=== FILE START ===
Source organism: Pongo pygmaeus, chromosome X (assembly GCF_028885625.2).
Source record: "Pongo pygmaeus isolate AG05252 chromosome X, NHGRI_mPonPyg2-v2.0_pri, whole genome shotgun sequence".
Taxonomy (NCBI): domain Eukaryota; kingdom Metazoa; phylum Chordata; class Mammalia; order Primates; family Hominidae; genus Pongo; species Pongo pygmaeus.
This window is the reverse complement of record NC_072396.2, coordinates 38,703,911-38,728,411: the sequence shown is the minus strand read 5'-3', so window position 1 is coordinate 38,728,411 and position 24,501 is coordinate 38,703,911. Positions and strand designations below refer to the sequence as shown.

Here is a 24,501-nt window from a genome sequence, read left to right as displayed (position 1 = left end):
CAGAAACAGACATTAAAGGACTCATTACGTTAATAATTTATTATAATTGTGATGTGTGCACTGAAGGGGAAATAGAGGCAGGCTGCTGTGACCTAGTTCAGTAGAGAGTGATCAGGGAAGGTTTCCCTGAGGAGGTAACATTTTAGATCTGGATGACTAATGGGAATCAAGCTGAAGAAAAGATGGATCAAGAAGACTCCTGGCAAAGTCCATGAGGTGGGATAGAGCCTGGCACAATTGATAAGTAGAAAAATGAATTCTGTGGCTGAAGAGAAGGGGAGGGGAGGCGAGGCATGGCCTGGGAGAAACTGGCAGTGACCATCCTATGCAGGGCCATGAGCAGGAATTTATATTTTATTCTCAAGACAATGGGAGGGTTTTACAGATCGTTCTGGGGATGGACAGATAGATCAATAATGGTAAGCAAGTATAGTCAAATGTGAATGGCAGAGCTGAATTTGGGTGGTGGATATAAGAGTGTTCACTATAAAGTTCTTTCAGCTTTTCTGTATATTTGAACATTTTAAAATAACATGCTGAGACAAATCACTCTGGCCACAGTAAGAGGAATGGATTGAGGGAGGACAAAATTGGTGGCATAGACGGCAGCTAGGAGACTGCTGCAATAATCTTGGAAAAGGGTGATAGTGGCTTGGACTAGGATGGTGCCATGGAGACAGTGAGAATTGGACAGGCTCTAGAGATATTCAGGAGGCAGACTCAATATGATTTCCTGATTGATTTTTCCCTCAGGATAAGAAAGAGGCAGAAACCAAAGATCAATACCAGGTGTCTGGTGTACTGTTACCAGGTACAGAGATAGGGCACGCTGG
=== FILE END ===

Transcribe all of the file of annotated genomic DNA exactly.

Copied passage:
Source organism: Pongo pygmaeus, chromosome X (assembly GCF_028885625.2).
Source record: "Pongo pygmaeus isolate AG05252 chromosome X, NHGRI_mPonPyg2-v2.0_pri, whole genome shotgun sequence".
Taxonomy (NCBI): domain Eukaryota; kingdom Metazoa; phylum Chordata; class Mammalia; order Primates; family Hominidae; genus Pongo; species Pongo pygmaeus.
This window is the reverse complement of record NC_072396.2, coordinates 38,703,911-38,728,411: the sequence shown is the minus strand read 5'-3', so window position 1 is coordinate 38,728,411 and position 24,501 is coordinate 38,703,911. Positions and strand designations below refer to the sequence as shown.

Here is a 24,501-nt window from a genome sequence, read left to right as displayed (position 1 = left end):
CAGAAACAGACATTAAAGGACTCATTACGTTAATAATTTATTATAATTGTGATGTGTGCACTGAAGGGGAAATAGAGGCAGGCTGCTGTGACCTAGTTCAGTAGAGAGTGATCAGGGAAGGTTTCCCTGAGGAGGTAACATTTTAGATCTGGATGACTAATGGGAATCAAGCTGAAGAAAAGATGGATCAAGAAGACTCCTGGCAAAGTCCATGAGGTGGGATAGAGCCTGGCACAATTGATAAGTAGAAAAATGAATTCTGTGGCTGAAGAGAAGGGGAGGGGAGGCGAGGCATGGCCTGGGAGAAACTGGCAGTGACCATCCTATGCAGGGCCATGAGCAGGAATTTATATTTTATTCTCAAGACAATGGGAGGGTTTTACAGATCGTTCTGGGGATGGACAGATAGATCAATAATGGTAAGCAAGTATAGTCAAATGTGAATGGCAGAGCTGAATTTGGGTGGTGGATATAAGAGTGTTCACTATAAAGTTCTTTCAGCTTTTCTGTATATTTGAACATTTTAAAATAACATGCTGAGACAAATCACTCTGGCCACAGTAAGAGGAATGGATTGAGGGAGGACAAAATTGGTGGCATAGACGGCAGCTAGGAGACTGCTGCAATAATCTTGGAAAAGGGTGATAGTGGCTTGGACTAGGATGGTGCCATGGAGACAGTGAGAATTGGACAGGCTCTAGAGATATTCAGGAGGCAGACTCAATATGATTTCCTGATTGATTTTTCCCTCAGGATAAGAAAGAGGCAGAAACCAAAGATCAATACCAGGTGTCTGGTGTACTGTTACCAGGTACAGAGATAGGGCACGCTGG